“The Gift of the Magi” is a short story written by the American writer O. Henry (1862 – 1910) first published in December 1905. This version was illustrated by the great Irish illustrator P. J. Lynch.
This is a timeless story about love and what we are willing to sacrifice in the name of love, and at this time of year, it is an affirmation that the important things in life are not material possessions but those we hold dear.
Jim and Della are a newlywed couple who live in a rented flat in New York City surviving on very low income and struggling to make ends meet. At Christmas, Della counts the pennies she was able to save for Jim’s present: “One dollar and eighty-seven cents. That was all…Three times Della counted it. One dollar and eighty-seven cents…There was clearly nothing to do but flop down on the shabby little couch and howl”.
In desperation, Della decides to sell her most precious possession, her beautiful long hair, which could have been the envy of Queen of Sheba herself! With $20 she got for her hair, she buys Jim a platinum pocket-watch chain for his gold watch that has been his father’s and grandfather’s – another treasured possession of their family.
On the same day, Jim sells his gold watch to buy a set of exquisitely beautiful and very expensive hair combs that Della has always admired but never hoped to possess. When the two exchange gifts, stunned at first, they realise that the most beautiful gift of all is their love and devotion for each other. ‘Let it be said that of all who give gifts these two were the wisest… They are the Magi”, concludes the author. The Magi refers to the wise men who travelled to Bethlehem to bring gifts to baby Jesus in the manger.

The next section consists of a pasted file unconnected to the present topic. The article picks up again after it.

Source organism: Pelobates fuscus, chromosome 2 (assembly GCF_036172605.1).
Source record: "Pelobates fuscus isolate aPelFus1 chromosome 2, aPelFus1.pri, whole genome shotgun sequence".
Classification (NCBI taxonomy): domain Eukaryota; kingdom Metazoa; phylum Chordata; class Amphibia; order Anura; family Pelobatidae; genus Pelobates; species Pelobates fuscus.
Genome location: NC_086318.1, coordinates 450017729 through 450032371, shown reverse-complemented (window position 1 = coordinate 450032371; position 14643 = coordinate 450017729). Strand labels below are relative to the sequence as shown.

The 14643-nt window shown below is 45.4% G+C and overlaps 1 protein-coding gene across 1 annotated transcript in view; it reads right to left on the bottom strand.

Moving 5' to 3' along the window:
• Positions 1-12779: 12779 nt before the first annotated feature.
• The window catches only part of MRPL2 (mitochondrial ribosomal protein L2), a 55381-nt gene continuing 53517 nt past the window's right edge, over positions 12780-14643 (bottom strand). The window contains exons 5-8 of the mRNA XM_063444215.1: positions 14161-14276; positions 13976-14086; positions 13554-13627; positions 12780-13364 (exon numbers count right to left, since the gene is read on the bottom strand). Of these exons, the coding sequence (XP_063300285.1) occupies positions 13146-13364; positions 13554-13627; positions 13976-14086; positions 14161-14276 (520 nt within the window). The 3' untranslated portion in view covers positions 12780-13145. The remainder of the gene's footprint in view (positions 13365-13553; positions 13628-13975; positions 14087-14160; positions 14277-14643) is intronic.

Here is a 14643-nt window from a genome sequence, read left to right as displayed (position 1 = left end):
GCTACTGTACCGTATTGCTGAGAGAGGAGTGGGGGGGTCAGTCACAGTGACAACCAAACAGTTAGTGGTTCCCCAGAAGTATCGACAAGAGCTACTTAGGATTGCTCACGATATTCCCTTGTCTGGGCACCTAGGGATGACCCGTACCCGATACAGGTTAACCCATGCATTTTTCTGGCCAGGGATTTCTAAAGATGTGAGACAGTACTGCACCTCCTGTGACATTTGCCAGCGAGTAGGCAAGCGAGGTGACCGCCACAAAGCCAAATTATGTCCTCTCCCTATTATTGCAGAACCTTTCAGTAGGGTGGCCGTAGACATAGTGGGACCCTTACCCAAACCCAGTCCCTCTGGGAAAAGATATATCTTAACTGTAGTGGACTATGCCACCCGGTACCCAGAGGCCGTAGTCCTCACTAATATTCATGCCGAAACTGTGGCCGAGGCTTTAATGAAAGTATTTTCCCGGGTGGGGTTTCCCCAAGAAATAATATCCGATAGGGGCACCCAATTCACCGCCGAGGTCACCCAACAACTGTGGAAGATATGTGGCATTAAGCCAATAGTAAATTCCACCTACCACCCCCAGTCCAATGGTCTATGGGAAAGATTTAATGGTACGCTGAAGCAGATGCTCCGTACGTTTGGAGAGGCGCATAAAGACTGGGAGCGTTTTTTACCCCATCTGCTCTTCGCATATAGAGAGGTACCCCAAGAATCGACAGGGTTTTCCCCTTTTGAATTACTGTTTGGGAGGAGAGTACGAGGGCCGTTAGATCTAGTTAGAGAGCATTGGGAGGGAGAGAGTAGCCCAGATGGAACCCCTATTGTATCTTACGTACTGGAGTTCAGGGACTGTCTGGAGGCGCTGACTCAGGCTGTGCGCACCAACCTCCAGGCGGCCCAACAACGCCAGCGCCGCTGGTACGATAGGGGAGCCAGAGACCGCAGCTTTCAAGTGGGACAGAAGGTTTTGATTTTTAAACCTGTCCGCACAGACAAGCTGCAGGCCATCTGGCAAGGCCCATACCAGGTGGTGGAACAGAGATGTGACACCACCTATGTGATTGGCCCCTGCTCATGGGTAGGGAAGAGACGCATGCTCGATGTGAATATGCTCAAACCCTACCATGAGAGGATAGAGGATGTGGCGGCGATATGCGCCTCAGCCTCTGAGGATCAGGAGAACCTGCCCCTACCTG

This is a story of dramatic irony whose prose challenges with wordy lengthy sentences and some old-fashioned turn of phrase, characteristic of the period it was written. P J Lynch’s gentle sepia-toned illustrations evoke warmth and love itself and truly bring this story to life; the depiction of various New York city surroundings, the apartment’s interior and period fashion immerses the reader into the atmosphere of New York of the early 20th c.
P.J. has an uncanny ability to instantly communicate the emotion of a scene within a single image by the way he poses his characters and captures the perfect expression to match the text. For example when Jim arrives home to see Della with short hair. They are both positioned at opposite ends of the page spread staring at each other with the text separating them, “Jim stopped inside the door. He was as quiet as a hunting dog when it is near a bird. His eyes looked strangely at Della, and there was an expression in them that she could not understand.”
O. Henry, whose real name was William Sydney Porter, was a master of short stories famous for their wry humour and surprising plot twist, which have earned him a place as one of the best-loved American writers. To honour his contribution to literature, in 1919 the American Society of Arts and Sciences instituted the annual O. Henry Award, which is given to the authors of short stories of exceptional merit.
P. J. Lynch is the illustrator of many acclaimed books. I have already reviewed “The Christmas Miracle of Jonathan Toomey” (click here to read it), for which P. J. Lynch received the Kate Greenaway medal in 1995. He was the recipient of that prestigious award again in 1997 for “When Jessie Came Across the Sea”. About “The Gift of the Magi” he said: “This is a story I always wanted to illustrate, particularly after I first visited New York and saw streets there that had hardly changed since O. Henry’s times. What really attracted me to it though, was the very real relationship of Della and Jim, which is at its heart”.
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